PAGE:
Ireland has ‘significant’ human rights gaps

Ireland has been criticised for the “significant gaps” in its protection of human rights, according to a report submitted to the UN.

Ireland has ‘significant’ human rights gaps

Next week, the Irish Human Rights and Equality Commission will appear before the UN in Geneva to present its findings on Ireland’s human rights performance. Issues will include access to abortion, prisoner treatment, support for victims of people trafficking, and policing accountability.

The Geneva meeting on July 27 and 28 will be the first attended by the Irish State since 2011 and will fulfill its obligations under the UN Convention against Torture and Other Cruel, Inhuman, or Degrading Treatment or Punishment (UNCAT).

Chief commissioner Emily Logan will present the commission’s findings, while the State will be represented by junior minister for Justice and Equality, David Stanton. He will detail Ireland’s progress in meeting its obligations.

Speaking on the publication of the commission’s 68-page report, Ms Logan said the report “highlights the broad spectrum of current challenges facing people, including those in detention and in custody, those arriving to Ireland seeking asylum, and the State treatment of the most vulnerable children and adults in our society”.

“It makes clear recommendations for action,” Ms Logan said, adding that while the report shows positive developments in some areas, “significant gaps in human rights protection remain, which need to be addressed”.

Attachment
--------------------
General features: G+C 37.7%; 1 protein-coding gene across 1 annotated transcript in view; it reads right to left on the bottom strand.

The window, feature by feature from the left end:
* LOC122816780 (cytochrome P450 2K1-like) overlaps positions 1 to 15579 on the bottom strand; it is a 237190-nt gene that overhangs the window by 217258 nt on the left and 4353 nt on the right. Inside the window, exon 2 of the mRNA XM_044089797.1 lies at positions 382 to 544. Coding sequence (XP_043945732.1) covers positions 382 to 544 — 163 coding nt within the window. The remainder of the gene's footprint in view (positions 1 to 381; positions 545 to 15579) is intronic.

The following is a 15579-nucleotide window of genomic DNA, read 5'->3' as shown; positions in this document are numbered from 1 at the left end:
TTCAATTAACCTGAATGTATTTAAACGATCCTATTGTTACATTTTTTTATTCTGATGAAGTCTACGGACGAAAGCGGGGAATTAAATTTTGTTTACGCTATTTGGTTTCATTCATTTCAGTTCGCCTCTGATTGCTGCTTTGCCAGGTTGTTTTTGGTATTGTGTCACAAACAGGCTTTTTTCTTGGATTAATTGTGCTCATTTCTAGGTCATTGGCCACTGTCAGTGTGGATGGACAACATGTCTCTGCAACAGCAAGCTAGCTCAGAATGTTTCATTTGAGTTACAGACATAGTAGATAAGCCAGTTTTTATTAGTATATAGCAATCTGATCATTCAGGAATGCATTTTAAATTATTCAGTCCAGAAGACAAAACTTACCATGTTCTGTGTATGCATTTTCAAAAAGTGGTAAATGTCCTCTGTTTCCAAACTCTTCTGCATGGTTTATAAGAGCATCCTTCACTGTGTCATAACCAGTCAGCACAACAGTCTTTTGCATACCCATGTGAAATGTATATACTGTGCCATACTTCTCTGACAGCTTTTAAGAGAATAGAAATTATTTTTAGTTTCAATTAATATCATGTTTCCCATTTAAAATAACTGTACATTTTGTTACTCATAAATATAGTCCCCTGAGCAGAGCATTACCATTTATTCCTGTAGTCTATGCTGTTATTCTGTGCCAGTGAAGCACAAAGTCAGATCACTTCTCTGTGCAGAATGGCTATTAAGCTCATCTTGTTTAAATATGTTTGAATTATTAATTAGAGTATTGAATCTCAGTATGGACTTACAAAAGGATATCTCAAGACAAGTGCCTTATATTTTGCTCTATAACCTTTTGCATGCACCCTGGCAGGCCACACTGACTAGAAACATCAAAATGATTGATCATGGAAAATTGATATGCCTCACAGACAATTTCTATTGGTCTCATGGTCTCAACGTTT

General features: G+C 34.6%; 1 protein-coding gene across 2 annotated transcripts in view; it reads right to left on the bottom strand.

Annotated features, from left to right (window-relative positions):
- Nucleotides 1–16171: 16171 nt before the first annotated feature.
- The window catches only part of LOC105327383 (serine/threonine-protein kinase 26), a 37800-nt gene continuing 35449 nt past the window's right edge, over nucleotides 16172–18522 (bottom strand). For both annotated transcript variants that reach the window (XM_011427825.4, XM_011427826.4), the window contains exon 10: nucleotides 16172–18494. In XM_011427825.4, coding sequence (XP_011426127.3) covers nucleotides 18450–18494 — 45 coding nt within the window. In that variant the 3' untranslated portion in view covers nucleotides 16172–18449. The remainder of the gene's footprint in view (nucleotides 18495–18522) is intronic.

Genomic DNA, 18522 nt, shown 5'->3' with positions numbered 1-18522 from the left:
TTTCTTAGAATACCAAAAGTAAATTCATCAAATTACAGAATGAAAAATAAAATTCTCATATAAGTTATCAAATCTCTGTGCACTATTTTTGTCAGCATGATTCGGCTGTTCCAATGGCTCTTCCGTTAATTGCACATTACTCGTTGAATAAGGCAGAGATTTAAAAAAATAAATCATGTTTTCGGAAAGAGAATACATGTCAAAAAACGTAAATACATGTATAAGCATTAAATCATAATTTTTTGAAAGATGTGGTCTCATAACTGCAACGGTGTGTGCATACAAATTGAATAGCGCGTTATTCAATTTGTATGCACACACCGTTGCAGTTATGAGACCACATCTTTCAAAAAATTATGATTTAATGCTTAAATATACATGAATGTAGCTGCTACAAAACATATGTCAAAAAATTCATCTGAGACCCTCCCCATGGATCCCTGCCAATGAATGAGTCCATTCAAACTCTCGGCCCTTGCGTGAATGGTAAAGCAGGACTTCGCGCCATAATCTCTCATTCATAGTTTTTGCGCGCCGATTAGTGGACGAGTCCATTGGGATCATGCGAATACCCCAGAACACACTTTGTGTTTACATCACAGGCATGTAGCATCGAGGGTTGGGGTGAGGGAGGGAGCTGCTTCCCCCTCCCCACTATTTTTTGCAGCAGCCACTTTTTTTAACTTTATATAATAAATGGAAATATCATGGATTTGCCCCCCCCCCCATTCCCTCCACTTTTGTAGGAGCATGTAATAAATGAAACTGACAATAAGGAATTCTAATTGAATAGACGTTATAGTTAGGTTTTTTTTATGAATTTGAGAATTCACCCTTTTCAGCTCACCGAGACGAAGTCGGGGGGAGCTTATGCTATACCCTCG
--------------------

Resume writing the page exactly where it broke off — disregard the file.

The commission raised concerns about the Protection of Life During Pregnancy Act, regarding access to judicial reviews, “as well as regarding the potential impact of assessment and certification procedures on women and girls, particularly in the context of a risk of suicide”.

It said Ireland’s abortion laws “impede a woman’s right to bodily autonomy and have a disproportionate impact on women who face difficulties in travelling to seek a termination of pregnancy”, citing women from poorer backgrounds, women living in detention, and migrant women as examples of those significantly affected by restrictions.

The report asks that the Oireachtas committee tasked with considering the Citizens’ Assembly’s findings on the Eighth Amendment note the commission’s findings, “as well as the findings of other UN treaty-monitoring bodies”.

“The commission reiterates its endorsement of recommendations by various UN treaty-monitoring bodies, during the reporting period, that Ireland revise its legal framework on abortion,” the report said.

On human trafficking, the commission recommended that Ireland have assistance and protection for victims on a statutory basis.

“The commission is concerned that victims of trafficking in human beings can be subject to secondary victimisation, for example in securing compensation,” the report states.

“Irish legislation focuses on the criminalisation of trafficking in human beings, and does not expressly define ‘victim of trafficking in human beings’.”

Garda stations are not subject to unannounced inspections, the report says, which leaves a gap in national oversight of police custody.

The report also warns that women’s prisons remain the most overcrowded in the State.

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